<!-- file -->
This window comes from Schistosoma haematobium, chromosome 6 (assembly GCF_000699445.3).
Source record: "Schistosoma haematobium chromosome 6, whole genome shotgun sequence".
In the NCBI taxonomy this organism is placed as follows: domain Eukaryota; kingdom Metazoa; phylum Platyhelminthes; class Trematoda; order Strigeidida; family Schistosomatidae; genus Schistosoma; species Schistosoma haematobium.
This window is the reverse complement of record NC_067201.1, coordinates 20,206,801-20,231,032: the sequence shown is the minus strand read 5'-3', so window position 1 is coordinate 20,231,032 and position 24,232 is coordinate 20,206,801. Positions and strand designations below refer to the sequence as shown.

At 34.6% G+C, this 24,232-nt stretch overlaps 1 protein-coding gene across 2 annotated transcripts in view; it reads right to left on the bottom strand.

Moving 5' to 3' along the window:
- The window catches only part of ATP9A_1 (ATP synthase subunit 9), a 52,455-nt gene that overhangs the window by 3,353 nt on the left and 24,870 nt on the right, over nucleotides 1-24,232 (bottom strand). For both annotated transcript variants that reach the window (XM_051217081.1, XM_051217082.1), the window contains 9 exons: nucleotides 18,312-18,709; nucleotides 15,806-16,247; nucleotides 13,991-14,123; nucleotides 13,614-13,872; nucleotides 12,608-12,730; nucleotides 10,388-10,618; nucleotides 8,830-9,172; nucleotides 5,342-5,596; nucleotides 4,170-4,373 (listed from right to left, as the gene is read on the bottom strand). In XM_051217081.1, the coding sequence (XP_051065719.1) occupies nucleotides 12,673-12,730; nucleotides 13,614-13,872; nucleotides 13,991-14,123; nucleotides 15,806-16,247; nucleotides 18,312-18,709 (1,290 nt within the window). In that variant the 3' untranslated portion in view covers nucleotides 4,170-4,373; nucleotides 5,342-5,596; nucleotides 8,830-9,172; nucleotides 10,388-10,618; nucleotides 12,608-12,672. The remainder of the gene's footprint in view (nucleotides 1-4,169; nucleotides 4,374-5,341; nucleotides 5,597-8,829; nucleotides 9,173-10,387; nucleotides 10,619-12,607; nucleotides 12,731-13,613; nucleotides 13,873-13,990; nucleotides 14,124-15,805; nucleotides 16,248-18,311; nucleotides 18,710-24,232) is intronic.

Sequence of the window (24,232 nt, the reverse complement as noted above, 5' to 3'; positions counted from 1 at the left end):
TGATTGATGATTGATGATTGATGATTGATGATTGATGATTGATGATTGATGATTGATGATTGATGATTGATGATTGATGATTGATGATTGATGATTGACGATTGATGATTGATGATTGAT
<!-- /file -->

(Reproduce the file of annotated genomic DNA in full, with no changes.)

This window comes from Schistosoma haematobium, chromosome 6 (assembly GCF_000699445.3).
Source record: "Schistosoma haematobium chromosome 6, whole genome shotgun sequence".
In the NCBI taxonomy this organism is placed as follows: domain Eukaryota; kingdom Metazoa; phylum Platyhelminthes; class Trematoda; order Strigeidida; family Schistosomatidae; genus Schistosoma; species Schistosoma haematobium.
This window is the reverse complement of record NC_067201.1, coordinates 20,206,801-20,231,032: the sequence shown is the minus strand read 5'-3', so window position 1 is coordinate 20,231,032 and position 24,232 is coordinate 20,206,801. Positions and strand designations below refer to the sequence as shown.

At 34.6% G+C, this 24,232-nt stretch overlaps 1 protein-coding gene across 2 annotated transcripts in view; it reads right to left on the bottom strand.

Moving 5' to 3' along the window:
- The window catches only part of ATP9A_1 (ATP synthase subunit 9), a 52,455-nt gene that overhangs the window by 3,353 nt on the left and 24,870 nt on the right, over nucleotides 1-24,232 (bottom strand). For both annotated transcript variants that reach the window (XM_051217081.1, XM_051217082.1), the window contains 9 exons: nucleotides 18,312-18,709; nucleotides 15,806-16,247; nucleotides 13,991-14,123; nucleotides 13,614-13,872; nucleotides 12,608-12,730; nucleotides 10,388-10,618; nucleotides 8,830-9,172; nucleotides 5,342-5,596; nucleotides 4,170-4,373 (listed from right to left, as the gene is read on the bottom strand). In XM_051217081.1, the coding sequence (XP_051065719.1) occupies nucleotides 12,673-12,730; nucleotides 13,614-13,872; nucleotides 13,991-14,123; nucleotides 15,806-16,247; nucleotides 18,312-18,709 (1,290 nt within the window). In that variant the 3' untranslated portion in view covers nucleotides 4,170-4,373; nucleotides 5,342-5,596; nucleotides 8,830-9,172; nucleotides 10,388-10,618; nucleotides 12,608-12,672. The remainder of the gene's footprint in view (nucleotides 1-4,169; nucleotides 4,374-5,341; nucleotides 5,597-8,829; nucleotides 9,173-10,387; nucleotides 10,619-12,607; nucleotides 12,731-13,613; nucleotides 13,873-13,990; nucleotides 14,124-15,805; nucleotides 16,248-18,311; nucleotides 18,710-24,232) is intronic.

Sequence of the window (24,232 nt, the reverse complement as noted above, 5' to 3'; positions counted from 1 at the left end):
TGATTGATGATTGATGATTGATGATTGATGATTGATGATTGATGATTGATGATTGATGATTGATGATTGATGATTGATGATTGATGATTGATGATTGACGATTGATGATTGATGATTGAT